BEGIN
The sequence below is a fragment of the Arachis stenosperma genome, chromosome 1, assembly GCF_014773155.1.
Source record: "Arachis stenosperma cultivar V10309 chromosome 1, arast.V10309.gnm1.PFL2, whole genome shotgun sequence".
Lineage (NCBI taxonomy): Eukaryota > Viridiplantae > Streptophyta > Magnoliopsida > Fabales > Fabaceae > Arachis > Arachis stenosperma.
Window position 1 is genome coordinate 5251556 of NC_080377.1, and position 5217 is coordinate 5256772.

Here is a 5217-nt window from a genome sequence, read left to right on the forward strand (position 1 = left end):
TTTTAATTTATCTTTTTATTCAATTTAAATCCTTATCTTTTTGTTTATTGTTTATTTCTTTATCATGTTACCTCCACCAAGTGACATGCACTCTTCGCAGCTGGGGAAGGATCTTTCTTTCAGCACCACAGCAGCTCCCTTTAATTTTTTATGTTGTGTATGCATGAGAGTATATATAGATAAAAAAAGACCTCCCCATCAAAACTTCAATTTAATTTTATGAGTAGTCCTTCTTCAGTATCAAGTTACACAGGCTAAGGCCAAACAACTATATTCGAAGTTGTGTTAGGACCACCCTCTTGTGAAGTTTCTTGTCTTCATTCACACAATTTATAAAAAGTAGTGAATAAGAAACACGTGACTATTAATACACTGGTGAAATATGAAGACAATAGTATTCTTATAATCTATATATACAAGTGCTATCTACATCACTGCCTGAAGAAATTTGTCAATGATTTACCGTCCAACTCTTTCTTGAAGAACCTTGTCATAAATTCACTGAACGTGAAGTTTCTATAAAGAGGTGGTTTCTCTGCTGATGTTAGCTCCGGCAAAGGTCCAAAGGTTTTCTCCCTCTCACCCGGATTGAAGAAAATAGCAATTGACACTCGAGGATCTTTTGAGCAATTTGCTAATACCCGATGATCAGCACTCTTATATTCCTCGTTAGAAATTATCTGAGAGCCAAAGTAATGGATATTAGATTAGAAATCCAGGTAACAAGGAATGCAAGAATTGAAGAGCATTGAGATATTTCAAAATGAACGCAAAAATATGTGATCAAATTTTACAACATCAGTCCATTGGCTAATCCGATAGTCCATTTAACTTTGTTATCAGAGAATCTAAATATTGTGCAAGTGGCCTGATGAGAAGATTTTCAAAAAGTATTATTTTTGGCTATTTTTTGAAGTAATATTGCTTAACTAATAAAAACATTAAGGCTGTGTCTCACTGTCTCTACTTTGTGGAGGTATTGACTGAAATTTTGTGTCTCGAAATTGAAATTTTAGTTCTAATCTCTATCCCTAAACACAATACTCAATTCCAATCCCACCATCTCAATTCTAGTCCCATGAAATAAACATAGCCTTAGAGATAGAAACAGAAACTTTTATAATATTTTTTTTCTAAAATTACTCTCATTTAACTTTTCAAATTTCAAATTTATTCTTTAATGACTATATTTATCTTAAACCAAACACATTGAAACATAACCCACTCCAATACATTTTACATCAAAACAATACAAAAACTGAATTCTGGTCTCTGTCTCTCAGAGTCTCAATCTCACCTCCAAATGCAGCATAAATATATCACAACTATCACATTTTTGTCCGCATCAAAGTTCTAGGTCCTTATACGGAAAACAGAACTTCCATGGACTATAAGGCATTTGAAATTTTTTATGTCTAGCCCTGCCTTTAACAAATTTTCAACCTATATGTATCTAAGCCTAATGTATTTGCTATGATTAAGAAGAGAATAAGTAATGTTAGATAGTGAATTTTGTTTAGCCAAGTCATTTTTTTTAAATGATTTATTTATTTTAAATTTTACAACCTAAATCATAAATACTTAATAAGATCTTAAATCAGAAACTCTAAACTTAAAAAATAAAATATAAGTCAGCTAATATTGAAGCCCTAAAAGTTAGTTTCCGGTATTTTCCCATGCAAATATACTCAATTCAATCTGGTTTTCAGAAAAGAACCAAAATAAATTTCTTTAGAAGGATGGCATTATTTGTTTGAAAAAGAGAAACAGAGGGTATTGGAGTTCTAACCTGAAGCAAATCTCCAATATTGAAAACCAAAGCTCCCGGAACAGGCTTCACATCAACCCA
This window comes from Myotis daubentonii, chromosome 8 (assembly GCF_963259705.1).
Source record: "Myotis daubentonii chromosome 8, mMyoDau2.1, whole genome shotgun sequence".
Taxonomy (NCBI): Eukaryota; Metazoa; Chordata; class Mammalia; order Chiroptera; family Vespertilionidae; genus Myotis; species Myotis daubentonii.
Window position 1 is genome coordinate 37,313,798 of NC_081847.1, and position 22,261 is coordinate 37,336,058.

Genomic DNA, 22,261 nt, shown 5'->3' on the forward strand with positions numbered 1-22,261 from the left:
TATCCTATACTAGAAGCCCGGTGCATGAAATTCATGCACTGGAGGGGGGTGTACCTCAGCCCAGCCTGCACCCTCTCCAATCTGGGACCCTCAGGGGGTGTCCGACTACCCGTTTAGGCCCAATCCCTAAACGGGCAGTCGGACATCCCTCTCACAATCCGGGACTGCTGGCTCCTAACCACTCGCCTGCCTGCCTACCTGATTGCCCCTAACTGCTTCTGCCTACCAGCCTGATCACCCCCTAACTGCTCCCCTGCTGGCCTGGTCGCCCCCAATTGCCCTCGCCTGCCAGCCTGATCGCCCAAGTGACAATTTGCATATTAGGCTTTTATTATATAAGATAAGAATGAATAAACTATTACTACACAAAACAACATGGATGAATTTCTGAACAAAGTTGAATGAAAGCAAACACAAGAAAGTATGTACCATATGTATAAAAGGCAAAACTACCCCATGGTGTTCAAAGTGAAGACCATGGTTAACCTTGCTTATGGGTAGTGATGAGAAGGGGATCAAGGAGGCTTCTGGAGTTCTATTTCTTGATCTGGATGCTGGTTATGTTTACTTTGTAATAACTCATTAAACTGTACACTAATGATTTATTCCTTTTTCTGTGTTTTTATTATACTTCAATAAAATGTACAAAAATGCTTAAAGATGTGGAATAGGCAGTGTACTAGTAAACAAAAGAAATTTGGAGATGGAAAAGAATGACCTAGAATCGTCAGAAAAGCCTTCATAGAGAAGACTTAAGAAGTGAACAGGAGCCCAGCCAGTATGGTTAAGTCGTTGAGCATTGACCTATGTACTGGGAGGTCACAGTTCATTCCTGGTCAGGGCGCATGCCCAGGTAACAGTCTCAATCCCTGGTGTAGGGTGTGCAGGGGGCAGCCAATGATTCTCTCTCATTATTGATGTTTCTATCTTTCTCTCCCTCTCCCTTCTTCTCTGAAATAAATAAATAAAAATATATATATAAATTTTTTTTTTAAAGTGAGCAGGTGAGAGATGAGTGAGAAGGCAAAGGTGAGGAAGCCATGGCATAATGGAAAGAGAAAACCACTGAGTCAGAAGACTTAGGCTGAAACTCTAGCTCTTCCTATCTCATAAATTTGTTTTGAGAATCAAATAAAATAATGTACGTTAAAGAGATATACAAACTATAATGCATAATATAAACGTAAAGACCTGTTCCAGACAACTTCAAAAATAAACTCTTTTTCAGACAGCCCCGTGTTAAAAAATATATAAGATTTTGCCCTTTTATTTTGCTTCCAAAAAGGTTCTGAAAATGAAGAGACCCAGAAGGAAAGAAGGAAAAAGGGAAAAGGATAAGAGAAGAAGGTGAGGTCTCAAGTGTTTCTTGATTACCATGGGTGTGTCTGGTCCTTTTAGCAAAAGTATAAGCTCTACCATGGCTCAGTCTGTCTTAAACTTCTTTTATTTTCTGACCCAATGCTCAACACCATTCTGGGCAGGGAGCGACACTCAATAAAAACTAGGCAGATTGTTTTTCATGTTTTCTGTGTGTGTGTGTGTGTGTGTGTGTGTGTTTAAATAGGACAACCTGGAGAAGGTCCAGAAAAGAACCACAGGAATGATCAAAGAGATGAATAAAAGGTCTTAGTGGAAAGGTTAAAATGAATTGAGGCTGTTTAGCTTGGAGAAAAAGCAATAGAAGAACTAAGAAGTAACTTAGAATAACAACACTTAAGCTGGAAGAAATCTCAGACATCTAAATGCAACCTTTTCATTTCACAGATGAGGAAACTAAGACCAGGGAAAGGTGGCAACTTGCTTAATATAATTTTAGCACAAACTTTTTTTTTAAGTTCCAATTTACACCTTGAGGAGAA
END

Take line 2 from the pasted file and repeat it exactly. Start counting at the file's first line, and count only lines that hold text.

Source record: "Arachis stenosperma cultivar V10309 chromosome 1, arast.V10309.gnm1.PFL2, whole genome shotgun sequence".